20 Interesting Facts and Statistics About GitHub

GitHub is the best platform for sharing code with colleagues, classmates, friends and complete strangers. To make sure you do this without any interruption, GitHub provides dozens of features including access control, task management, feature requests, bug tracking and wikis for all projects.

Tom Preston-Werner, Chris Wanstrath and PJ Hyett launched GitHub.com on 10th April 2008, and within one year, it had accumulated more than 46,000 public repositories, of which around 6,200 had been forked at least once and over 4,600 have been merged.

Today, GitHub not only allows millions of developers to share code and build businesses, but also explore new technologies and contribute to open source projects. On 4th June 2018, Microsoft announced that they will be acquiring GitHub for a whopping $7.5 billion in stocks. Some open-source adherents were not happy about this deal, but the Linux Foundation sees this as a win-win situation for everyone.

We’re going to present some interesting facts and statistics about GitHub that you might not aware of. Let’s get started.

1. Before launching Github, the founded originally incorporated Logical Awesome LLC. Later, GitHub took off in a serious way and they made the decision to change it from a LLC to a C-Corp.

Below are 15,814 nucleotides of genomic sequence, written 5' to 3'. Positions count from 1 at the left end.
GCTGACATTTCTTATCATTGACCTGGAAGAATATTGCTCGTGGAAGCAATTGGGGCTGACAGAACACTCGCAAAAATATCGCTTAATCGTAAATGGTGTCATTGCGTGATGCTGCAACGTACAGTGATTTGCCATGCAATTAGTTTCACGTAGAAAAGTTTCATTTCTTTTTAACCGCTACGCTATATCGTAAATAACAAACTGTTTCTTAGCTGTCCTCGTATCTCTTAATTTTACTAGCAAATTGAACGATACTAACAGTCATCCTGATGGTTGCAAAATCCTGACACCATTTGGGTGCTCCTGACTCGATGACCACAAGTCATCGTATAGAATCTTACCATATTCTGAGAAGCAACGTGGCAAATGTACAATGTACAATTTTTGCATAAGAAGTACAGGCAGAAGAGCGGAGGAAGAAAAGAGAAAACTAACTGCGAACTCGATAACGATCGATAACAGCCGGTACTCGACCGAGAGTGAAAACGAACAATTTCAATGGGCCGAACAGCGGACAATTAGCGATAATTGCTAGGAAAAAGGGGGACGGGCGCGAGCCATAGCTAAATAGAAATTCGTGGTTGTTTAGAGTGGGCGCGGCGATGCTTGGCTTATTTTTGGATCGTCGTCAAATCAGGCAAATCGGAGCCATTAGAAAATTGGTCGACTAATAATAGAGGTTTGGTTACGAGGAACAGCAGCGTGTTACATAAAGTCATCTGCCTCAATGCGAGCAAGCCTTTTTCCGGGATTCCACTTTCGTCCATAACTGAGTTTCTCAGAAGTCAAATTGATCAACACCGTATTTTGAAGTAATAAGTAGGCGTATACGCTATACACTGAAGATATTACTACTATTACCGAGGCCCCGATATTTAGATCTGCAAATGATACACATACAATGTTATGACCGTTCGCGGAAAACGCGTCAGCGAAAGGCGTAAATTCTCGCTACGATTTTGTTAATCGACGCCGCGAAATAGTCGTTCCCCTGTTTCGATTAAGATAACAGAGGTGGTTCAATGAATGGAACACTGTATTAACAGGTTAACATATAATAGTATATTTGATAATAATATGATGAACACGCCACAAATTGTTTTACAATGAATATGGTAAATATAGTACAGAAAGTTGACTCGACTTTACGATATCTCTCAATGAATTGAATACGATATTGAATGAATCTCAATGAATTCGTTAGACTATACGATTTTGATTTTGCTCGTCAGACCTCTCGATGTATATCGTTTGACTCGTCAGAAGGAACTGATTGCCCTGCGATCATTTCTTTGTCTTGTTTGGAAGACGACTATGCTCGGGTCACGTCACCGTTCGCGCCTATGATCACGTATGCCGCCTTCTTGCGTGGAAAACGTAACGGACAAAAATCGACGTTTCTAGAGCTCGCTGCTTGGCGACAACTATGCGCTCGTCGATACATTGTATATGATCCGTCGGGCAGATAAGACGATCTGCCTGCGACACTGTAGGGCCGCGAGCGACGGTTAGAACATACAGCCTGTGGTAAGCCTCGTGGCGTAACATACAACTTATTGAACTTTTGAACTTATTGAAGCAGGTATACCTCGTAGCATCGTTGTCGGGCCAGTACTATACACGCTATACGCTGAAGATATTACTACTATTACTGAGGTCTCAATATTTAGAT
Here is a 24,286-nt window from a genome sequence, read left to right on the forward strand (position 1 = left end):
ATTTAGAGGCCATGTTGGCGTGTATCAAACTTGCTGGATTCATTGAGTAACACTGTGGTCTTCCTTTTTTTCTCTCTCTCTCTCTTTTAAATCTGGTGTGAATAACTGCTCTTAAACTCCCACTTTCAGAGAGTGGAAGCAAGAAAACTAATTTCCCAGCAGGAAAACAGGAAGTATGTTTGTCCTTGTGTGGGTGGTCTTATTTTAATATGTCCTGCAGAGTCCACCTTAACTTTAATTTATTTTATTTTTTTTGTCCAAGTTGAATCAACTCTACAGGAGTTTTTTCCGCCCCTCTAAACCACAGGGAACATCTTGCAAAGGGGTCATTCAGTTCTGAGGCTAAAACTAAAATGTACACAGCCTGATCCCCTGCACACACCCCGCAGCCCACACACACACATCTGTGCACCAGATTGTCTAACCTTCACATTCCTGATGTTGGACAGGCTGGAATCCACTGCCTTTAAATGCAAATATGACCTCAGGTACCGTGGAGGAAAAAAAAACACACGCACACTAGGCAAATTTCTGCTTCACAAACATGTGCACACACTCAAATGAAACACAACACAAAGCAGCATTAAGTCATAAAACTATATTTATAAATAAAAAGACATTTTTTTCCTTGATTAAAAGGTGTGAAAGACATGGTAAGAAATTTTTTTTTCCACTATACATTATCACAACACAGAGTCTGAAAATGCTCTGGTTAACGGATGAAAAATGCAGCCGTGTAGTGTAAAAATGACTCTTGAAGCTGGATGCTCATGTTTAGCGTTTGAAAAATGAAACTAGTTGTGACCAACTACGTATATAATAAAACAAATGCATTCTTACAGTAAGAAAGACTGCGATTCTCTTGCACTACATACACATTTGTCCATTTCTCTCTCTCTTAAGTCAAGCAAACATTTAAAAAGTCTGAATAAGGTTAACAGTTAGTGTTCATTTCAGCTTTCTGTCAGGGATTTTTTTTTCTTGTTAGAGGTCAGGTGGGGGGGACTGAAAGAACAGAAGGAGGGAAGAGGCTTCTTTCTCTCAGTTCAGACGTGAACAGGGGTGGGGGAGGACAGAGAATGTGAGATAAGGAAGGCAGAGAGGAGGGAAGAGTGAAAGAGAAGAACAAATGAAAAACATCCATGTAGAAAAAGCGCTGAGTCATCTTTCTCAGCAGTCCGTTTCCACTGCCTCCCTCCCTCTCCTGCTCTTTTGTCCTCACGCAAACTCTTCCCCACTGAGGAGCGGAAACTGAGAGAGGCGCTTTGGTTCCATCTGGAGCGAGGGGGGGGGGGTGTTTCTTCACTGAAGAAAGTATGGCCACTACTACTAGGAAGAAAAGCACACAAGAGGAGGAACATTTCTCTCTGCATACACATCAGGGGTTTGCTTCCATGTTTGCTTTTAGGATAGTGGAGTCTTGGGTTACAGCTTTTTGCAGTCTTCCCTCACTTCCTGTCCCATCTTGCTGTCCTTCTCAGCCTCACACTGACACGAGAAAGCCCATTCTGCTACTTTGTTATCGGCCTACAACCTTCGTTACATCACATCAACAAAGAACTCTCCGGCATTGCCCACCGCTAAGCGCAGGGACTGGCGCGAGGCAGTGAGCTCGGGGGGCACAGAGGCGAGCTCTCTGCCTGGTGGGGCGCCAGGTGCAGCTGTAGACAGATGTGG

2. The GitHub is written in Ruby on Rails and Erlang programming language by its cofounders.

3. As of March 2017, GitHub has over 26 million users working across 67 million repositories, making it the world’s biggest host of source code.

4. Linus Torvalds has hosted the Linux kernel source tree (with all documentations and subdirectories) on GitHub, and he works on it frequently.

5. The mascot of GitHub is a female cat with 5 octopus-like arms. It was created by freelance graphic designer Simon Oxley (who also designed Twitter’s bird) to sell on iStock. GitHub became interested in his work named Octopuss. They bought exclusive rights and renamed it to Octocat. Since then, several users have designed hundreds of variations of the character.

6. Github is making around $200 million in Annual Recurring Revenue. About half of it comes from business.

7. Github users have merged more than 100 million pull request, and over 69 million issues were closed as of 2017.

8. Million of open source projects on GitHub are written in 337 programming languages, of which JavaScript is most popular. There are over 2.3 open source projects written in JavaScript and 1 million in Python.

In 2016, Python replaced Java as the 2nd most popular language, with 40% more pull request than the previous year. Also, Typescript is evolving at an enormous rate – its pull request has been increased almost 4 times in 2017.

9. The most popular project on GitHub is Bootstrap with over 115,000 Star and 55,000 Fork. The second spot is acquired by TensorFlow followed by Gitignore. Furthermore, the most discussed repository in 2017 is Kubernetes.

10. You may have not noticed, but there is a hidden element in the website. You can see it on any Github page by pressing the tab button. It will show you “skip to content” text at the top-left corner. The element is enclosed within header-wrapper with tabindex=1. It prevents the header from distracting developers who read code on Github.